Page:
Introduction, Session 4: Animal Homes
In "Creating Home," a Tapestry of Faith program
Perhaps the most radical thing we can do is to stay home, so we can learn the names of the plants and animals around us; so that we can begin to know what tradition we're part of. -- Terry Tempest Williams
Terry Tempest Williams is a naturalist and an environmental activist. In the quote that opens this session, she talks about learning the names of animals and plants around our homes so we can see how we fit into the "tradition" of all life with which we share the Earth. Typically, however, children's education about nature involves big or exotic creatures such as lions, bears, dinosaurs, or eagles. Films and television programs about nature also emphasize the large, the faraway, and the unusual.
When we explore nature around our homes, we can notice and appreciate the spider living in the attic, the toad under the bush in front of our house, and the house plants we love. These little pieces of nature are where we must stop, look, and listen. In this session, participants will observe the natural world close to them, learning how some animals and plants aid in the functions of our family homes.
The previous session, Session 3: Beehives focused on bees. The beehive's unique gift of community enhances our understanding of both our own family homes and our shared Unitarian Universalist faith home. This session explores other animal homes found in nature including nests, burrows, and dens. Each of these animal homes serves a particular set of functions for its inhabitants. A nest allows a bird to fly to and from home. A burrow allows a chipmunk to collect and save seeds fallen to the ground. Taking the time to observe these homes and discuss their functions will take us on another phase of our journey.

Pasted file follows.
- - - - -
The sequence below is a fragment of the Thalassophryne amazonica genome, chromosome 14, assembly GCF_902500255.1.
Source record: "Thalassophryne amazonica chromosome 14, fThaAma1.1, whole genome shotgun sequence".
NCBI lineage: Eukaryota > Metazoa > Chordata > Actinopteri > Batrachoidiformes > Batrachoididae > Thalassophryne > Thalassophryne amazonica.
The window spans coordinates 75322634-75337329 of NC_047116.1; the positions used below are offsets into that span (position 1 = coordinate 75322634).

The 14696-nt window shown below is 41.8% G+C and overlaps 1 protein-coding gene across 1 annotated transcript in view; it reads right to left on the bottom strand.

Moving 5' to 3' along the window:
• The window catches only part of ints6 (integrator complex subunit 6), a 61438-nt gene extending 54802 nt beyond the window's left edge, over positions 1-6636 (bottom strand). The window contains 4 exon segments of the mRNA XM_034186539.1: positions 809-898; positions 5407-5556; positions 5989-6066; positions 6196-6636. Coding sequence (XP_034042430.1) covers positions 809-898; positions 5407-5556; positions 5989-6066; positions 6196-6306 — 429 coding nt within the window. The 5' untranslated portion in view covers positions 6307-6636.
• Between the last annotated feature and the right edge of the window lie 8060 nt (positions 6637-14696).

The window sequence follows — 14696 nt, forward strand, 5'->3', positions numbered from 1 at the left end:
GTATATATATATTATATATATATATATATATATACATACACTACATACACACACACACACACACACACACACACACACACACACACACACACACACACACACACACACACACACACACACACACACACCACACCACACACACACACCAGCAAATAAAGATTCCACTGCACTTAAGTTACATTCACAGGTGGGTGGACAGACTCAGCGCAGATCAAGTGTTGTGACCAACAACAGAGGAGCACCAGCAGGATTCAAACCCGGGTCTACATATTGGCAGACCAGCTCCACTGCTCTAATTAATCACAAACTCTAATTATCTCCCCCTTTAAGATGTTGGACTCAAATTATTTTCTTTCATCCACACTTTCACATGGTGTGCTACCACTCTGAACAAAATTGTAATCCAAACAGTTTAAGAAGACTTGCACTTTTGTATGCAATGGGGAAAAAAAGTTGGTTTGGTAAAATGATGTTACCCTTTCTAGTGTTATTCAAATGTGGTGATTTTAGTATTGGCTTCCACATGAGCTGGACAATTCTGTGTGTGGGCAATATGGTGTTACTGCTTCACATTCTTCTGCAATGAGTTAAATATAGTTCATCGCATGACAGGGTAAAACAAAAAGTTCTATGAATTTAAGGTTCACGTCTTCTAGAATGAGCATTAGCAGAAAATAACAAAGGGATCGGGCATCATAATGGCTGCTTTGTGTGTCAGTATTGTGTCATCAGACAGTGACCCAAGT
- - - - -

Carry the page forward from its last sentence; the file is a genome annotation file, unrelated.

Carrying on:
Another important element of this session is the homes we create for animals we use in agriculture. Children often do not understand the connection between their macaroni and cheese and the cow that gave the milk that then became the cheese. In this session, children will learn about human stewardship of farm animals by focusing on the homes we provide for the animals that provide us with food.
Some Unitarian Universalists do not eat animal flesh (vegetarians) or products made by or from animals (vegans). As you explore human relationships with domesticated animals and livestock, be sensitive to children in your group who are being raised with specific eating choices. Think about how you can demonstrate the spirituality humans can find in stewardship for our domesticated animals, in a way that will resonate for and not exclude a child who eats neither meat nor eggs. Such a child may belong to a family where not using animals for food is considered a highly spiritual choice. Use each opportunity as a way to teach, and to learn.
As children explore animal homes in this session, be ready for spontaneous comments as they see parallel functions in their own family homes. Feeding, growing, finding shelter, and resting are all activities that the physical home supports. Children who are already comfortable with the concept of learning from nature will have many observations as you begin to discuss these topics. Be patient, but firm, with those whose excitement spills out in discussion to make sure all have opportunities to participate.
The activities in this session call for you to show children pictures of wild animals and farm animals. Beforehand, gather old magazines such as National Geographic, calendars, and picture books. Visit the websites you will find suggested throughout this session. Download images you want to show the group.
If you are a regular nature lover you will be familiar with the terms in this session. Check out your knowledge of animal homes on the website of the Utah Educational Network . You may be amazed at how much you already know, and equally amazed at how much you have to learn.
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Last updated on Friday, May 17, 2013.
- About the Authors
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- Session 4
- Session 5
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